Had this story received more attention, the similarities between the ruling elites within both the Illinois and national Republican Parties – and their contempt for Republicans who cross the Party — may have been exposed much sooner. Could coverage of the GOP’s treatment of Peter Fitzgerald have caused a purging of incumbents in 2004, 2006 or 2008 — and a possible majority in at least one House of Congress? It definitely would have exposed the hypocrisy of the Republican battle cry of “supporting a Republican candidate, regardless of his or her opinions.”

Fast-forward to 2006. Illinois politics had become a parody of itself; then-Governor Rod Blagojevich and the Illinois General Assembly had reached a stalemate of petty proportions. Governor Blagojevich was refusing to sign recently-passed legislation – as well as compensation checks for former prison inmates who had been released after having their prison sentences overturned due to wrongful convictions. The governor was also refusing to meet with legislators after calling the General Assembly into special sessions.

As this was unfolding, Don Wade was the only member of the media whom I heard talk about then-Illinois Senator Obama’s answer to a reporter’s question about the meltdown in the state that he had been elected to represent. The Senator’s answer was revealing, brief, but revealing: “I am running for president, I don’t have time to pay attention to what is happening in Illinois.”

Today’s local politicians and business leaders are tomorrow’s politicians. If an alderman in an affluent suburb who wanted to maintain a specific image for his or her municipality by regulating what make and model cars are permissible to park in private driveways – as was the case in northern Cook County/southern Lake County about twenty years ago — then what type of laws would he or she support on the state or federal level?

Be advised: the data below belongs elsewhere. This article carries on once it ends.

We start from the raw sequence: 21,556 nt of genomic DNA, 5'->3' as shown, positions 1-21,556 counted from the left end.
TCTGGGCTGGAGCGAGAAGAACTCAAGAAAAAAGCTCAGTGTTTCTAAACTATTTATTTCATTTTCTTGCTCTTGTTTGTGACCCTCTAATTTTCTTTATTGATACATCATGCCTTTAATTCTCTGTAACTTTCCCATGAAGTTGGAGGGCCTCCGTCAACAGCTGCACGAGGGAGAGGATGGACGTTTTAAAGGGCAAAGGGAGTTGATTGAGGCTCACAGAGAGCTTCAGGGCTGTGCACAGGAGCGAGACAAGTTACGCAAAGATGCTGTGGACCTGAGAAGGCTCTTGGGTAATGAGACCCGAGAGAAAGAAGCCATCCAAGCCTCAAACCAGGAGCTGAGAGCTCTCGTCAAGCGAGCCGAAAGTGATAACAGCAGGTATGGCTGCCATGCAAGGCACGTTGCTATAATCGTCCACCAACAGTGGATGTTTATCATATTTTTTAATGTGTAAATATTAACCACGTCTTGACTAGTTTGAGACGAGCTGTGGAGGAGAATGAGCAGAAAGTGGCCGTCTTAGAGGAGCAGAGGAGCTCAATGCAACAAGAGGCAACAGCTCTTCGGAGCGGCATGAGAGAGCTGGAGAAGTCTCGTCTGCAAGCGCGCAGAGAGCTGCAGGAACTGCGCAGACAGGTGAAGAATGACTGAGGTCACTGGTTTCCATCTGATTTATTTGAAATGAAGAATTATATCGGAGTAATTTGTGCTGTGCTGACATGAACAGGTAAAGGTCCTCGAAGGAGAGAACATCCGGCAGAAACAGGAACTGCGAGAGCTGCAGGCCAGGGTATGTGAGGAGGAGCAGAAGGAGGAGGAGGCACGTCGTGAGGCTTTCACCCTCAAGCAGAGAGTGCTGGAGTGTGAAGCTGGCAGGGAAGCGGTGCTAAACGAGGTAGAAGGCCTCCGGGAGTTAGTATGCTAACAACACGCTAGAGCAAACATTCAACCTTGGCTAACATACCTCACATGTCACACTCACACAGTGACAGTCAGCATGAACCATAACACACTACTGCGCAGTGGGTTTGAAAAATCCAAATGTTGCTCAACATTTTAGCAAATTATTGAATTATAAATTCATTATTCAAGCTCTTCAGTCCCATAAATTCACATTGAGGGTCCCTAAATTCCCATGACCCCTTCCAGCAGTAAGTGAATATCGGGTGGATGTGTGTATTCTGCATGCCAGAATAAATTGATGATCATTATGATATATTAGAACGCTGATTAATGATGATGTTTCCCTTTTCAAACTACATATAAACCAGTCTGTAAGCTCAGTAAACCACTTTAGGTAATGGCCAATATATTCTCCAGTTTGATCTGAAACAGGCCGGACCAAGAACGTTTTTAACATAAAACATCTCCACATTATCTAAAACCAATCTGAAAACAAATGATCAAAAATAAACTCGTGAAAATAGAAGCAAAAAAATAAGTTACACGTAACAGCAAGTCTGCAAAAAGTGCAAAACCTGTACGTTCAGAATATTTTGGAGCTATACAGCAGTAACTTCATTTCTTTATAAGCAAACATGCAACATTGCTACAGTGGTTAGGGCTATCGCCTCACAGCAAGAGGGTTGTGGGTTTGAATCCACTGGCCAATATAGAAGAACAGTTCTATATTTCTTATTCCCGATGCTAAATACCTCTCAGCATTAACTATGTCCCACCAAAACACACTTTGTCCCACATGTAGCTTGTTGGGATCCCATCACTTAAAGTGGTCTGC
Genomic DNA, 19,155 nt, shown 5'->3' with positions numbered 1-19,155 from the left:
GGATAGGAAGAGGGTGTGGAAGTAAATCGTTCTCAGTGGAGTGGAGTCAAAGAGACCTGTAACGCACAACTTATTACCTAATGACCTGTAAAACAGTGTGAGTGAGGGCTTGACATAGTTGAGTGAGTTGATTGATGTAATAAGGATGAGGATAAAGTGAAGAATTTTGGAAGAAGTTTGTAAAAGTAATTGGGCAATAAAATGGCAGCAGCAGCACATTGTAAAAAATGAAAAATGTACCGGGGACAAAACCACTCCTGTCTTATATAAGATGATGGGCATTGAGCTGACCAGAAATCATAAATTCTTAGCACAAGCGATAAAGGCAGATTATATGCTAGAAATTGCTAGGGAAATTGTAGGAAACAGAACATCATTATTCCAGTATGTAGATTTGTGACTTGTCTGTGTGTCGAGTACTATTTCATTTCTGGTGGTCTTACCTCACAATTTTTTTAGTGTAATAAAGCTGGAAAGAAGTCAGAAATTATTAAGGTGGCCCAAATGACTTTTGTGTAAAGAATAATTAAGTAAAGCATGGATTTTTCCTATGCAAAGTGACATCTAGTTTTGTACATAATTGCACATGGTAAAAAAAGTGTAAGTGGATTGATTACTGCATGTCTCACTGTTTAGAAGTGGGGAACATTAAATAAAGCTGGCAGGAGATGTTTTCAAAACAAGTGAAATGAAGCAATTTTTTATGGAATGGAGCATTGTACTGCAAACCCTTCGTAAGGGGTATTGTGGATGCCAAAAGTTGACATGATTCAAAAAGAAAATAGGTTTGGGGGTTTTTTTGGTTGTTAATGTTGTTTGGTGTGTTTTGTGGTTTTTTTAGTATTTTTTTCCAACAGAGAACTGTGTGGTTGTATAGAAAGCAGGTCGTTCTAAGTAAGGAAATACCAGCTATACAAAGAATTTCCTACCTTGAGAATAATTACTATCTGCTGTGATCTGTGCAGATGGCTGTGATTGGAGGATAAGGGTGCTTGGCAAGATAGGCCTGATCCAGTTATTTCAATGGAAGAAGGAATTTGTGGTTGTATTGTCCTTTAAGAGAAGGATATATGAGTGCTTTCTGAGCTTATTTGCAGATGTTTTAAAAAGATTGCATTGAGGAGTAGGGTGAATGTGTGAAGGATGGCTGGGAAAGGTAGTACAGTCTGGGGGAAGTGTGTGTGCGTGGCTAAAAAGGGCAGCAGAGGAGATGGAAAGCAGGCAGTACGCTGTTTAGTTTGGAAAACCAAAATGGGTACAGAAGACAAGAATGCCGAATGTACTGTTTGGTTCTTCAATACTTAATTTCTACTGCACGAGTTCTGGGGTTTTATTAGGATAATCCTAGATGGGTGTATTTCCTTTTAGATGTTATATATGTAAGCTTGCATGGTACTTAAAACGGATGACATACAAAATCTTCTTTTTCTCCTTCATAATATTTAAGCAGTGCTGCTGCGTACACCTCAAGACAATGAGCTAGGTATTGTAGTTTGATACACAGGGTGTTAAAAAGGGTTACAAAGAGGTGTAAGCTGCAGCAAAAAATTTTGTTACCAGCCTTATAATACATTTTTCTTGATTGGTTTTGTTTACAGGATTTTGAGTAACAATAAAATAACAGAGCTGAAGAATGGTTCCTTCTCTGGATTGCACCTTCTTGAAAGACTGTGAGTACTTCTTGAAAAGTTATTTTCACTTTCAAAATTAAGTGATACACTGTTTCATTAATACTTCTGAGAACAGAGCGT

In justifying the dependency on syndicated programming, the owners and managers of radio stations downplay the importance of local news; the end result is an over-saturation of national headlines. Trying to keep up with local news in Chicago is difficult; cutbacks in what newspapers offer, coupled with nationally-syndicated radio shows and local talk show hosts who do not sound as though they believe in show prep, lean toward discussing the seemingly easy national headlines.

While local politicians have to come out of hiding and mingle with the masses at picnics and other “photo ops” for the sake of fundraising, knowing what happens in-between those infrequent public appearances shouldn’t qualify as a privilege. Lazy coverage on the local level and disconnected syndicated programming have cheated many people out of learning about Scott Walker and Barack Obama – and the influence that they had before “earning the right” to be mentioned on a national level; just imagine who we aren’t hearing about right now.

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Born in Chicago and raised in northwest suburban Cook County, Chuck Gruenwald developed an unfavorable opinion of machine politics quite early in life. In addition to cars, electronics, law enforcement, and politics, Chuck enjoys writing, and is also a horse racing fan. He has recently written op-eds for